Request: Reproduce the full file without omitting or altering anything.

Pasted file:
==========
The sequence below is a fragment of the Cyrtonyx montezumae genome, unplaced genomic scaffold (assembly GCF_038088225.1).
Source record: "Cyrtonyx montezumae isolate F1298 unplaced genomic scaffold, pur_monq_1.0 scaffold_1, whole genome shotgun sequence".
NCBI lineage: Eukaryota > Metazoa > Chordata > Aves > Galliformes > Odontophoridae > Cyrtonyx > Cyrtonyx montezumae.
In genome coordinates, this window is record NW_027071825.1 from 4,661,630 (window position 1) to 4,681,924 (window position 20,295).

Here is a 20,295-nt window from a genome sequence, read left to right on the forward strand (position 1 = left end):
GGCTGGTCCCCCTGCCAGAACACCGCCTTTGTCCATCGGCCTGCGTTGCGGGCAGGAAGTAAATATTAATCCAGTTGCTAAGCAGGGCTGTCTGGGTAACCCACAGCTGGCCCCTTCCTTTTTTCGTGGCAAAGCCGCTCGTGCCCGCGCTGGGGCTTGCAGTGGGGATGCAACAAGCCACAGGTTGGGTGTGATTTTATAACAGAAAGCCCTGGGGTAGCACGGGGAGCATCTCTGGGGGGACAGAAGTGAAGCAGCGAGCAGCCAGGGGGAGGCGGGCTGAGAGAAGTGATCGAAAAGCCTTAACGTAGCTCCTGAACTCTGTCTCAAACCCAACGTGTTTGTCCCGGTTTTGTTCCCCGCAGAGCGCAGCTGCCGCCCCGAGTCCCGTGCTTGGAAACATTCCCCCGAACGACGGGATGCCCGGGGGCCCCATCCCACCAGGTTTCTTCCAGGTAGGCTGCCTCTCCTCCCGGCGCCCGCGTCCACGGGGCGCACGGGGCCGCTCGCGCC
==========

The sequence below is a fragment of the Cyrtonyx montezumae genome, unplaced genomic scaffold (assembly GCF_038088225.1).
Source record: "Cyrtonyx montezumae isolate F1298 unplaced genomic scaffold, pur_monq_1.0 scaffold_1, whole genome shotgun sequence".
NCBI lineage: Eukaryota > Metazoa > Chordata > Aves > Galliformes > Odontophoridae > Cyrtonyx > Cyrtonyx montezumae.
In genome coordinates, this window is record NW_027071825.1 from 4,661,630 (window position 1) to 4,681,924 (window position 20,295).

Here is a 20,295-nt window from a genome sequence, read left to right on the forward strand (position 1 = left end):
GGCTGGTCCCCCTGCCAGAACACCGCCTTTGTCCATCGGCCTGCGTTGCGGGCAGGAAGTAAATATTAATCCAGTTGCTAAGCAGGGCTGTCTGGGTAACCCACAGCTGGCCCCTTCCTTTTTTCGTGGCAAAGCCGCTCGTGCCCGCGCTGGGGCTTGCAGTGGGGATGCAACAAGCCACAGGTTGGGTGTGATTTTATAACAGAAAGCCCTGGGGTAGCACGGGGAGCATCTCTGGGGGGACAGAAGTGAAGCAGCGAGCAGCCAGGGGGAGGCGGGCTGAGAGAAGTGATCGAAAAGCCTTAACGTAGCTCCTGAACTCTGTCTCAAACCCAACGTGTTTGTCCCGGTTTTGTTCCCCGCAGAGCGCAGCTGCCGCCCCGAGTCCCGTGCTTGGAAACATTCCCCCGAACGACGGGATGCCCGGGGGCCCCATCCCACCAGGTTTCTTCCAGGTAGGCTGCCTCTCCTCCCGGCGCCCGCGTCCACGGGGCGCACGGGGCCGCTCGCGCC